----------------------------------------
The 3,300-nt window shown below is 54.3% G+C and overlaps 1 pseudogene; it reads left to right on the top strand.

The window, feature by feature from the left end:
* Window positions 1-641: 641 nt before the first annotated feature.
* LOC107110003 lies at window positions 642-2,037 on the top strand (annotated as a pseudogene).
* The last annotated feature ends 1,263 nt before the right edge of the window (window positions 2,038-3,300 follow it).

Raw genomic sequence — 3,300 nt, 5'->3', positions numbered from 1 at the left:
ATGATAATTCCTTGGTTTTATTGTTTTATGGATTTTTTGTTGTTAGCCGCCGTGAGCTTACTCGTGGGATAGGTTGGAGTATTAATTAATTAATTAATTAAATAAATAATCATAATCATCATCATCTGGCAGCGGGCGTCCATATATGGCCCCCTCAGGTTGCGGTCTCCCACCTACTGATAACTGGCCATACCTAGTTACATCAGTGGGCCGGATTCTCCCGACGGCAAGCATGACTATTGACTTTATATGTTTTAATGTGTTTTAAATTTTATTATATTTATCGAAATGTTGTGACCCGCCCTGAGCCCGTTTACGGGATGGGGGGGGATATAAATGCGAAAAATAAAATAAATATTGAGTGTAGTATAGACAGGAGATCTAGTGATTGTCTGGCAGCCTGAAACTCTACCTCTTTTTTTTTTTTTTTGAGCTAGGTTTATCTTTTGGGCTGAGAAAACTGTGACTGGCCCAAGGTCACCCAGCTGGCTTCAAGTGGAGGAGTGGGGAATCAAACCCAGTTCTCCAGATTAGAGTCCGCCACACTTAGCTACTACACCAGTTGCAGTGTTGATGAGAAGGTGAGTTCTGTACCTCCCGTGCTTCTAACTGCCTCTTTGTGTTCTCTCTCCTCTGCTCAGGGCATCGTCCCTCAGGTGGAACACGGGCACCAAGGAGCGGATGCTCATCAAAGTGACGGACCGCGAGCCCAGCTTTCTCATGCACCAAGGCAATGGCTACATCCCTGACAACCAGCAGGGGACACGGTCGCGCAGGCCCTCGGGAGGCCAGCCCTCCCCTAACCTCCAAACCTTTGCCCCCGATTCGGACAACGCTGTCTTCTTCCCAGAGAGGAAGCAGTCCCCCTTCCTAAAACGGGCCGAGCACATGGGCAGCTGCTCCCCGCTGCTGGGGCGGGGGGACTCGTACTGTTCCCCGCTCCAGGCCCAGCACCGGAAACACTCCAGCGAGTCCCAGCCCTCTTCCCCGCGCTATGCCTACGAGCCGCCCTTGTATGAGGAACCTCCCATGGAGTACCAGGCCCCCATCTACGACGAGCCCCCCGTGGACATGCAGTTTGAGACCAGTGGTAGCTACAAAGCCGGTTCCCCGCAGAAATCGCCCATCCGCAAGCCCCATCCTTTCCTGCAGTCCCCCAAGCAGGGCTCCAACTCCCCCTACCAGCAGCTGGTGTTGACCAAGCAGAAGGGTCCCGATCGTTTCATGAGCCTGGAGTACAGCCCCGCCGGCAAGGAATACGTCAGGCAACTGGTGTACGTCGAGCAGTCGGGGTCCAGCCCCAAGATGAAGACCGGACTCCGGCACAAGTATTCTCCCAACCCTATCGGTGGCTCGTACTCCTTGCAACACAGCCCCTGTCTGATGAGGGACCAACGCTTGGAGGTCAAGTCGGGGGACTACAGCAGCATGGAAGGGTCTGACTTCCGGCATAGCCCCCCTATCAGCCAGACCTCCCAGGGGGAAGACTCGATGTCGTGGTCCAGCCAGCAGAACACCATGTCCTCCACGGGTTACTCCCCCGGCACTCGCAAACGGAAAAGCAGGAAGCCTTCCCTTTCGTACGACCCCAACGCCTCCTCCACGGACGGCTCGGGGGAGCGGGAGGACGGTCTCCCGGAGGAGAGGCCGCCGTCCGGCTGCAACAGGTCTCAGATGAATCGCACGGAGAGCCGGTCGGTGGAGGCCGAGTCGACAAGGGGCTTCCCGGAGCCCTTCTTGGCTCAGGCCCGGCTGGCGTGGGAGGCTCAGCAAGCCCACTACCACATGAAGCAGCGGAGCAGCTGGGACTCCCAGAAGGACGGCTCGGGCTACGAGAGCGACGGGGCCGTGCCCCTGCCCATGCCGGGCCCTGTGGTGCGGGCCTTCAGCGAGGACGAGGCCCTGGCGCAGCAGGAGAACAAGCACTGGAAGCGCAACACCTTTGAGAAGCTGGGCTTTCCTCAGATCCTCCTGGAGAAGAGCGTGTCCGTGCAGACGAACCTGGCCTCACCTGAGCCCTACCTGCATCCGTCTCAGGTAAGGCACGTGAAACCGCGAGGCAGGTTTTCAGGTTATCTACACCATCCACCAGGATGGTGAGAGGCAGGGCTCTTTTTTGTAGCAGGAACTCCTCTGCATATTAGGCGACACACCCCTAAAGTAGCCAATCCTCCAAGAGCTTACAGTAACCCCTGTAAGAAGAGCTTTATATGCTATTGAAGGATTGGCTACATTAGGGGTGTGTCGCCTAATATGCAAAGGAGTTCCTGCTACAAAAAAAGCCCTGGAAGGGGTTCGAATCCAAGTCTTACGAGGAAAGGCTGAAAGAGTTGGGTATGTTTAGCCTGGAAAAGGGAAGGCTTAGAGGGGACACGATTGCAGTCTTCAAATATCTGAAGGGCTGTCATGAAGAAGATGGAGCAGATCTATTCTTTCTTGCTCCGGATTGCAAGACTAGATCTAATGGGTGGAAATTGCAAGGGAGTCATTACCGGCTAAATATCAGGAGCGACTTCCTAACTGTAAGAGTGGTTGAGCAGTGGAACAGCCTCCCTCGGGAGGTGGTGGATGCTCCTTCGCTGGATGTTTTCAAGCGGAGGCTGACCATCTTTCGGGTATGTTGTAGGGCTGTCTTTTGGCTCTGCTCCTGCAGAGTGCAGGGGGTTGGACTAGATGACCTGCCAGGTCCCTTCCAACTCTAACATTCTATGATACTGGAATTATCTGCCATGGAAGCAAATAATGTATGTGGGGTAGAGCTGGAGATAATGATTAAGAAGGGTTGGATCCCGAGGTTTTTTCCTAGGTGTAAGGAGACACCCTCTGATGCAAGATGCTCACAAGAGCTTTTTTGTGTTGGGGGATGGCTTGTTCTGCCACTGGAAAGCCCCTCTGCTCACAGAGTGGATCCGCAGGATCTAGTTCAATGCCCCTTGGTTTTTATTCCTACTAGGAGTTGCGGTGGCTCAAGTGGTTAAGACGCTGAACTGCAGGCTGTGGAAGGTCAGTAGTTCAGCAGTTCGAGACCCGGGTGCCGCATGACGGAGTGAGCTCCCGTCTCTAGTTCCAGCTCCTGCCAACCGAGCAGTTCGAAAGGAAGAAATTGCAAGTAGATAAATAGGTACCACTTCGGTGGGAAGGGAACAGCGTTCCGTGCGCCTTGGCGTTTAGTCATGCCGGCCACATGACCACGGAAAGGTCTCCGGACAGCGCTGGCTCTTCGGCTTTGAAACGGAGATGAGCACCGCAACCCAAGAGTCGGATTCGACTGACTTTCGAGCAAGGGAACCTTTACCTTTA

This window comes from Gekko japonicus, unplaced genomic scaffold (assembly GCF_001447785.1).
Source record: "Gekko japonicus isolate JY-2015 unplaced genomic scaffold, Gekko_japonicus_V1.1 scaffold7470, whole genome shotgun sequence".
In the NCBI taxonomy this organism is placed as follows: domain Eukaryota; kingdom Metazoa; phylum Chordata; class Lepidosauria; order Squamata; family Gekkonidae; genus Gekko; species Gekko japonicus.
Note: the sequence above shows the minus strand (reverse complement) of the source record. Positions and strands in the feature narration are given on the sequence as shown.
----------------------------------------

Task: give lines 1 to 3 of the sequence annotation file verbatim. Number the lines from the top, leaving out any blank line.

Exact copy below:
The 3,300-nt window shown below is 54.3% G+C and overlaps 1 pseudogene; it reads left to right on the top strand.

The window, feature by feature from the left end:
* Window positions 1-641: 641 nt before the first annotated feature.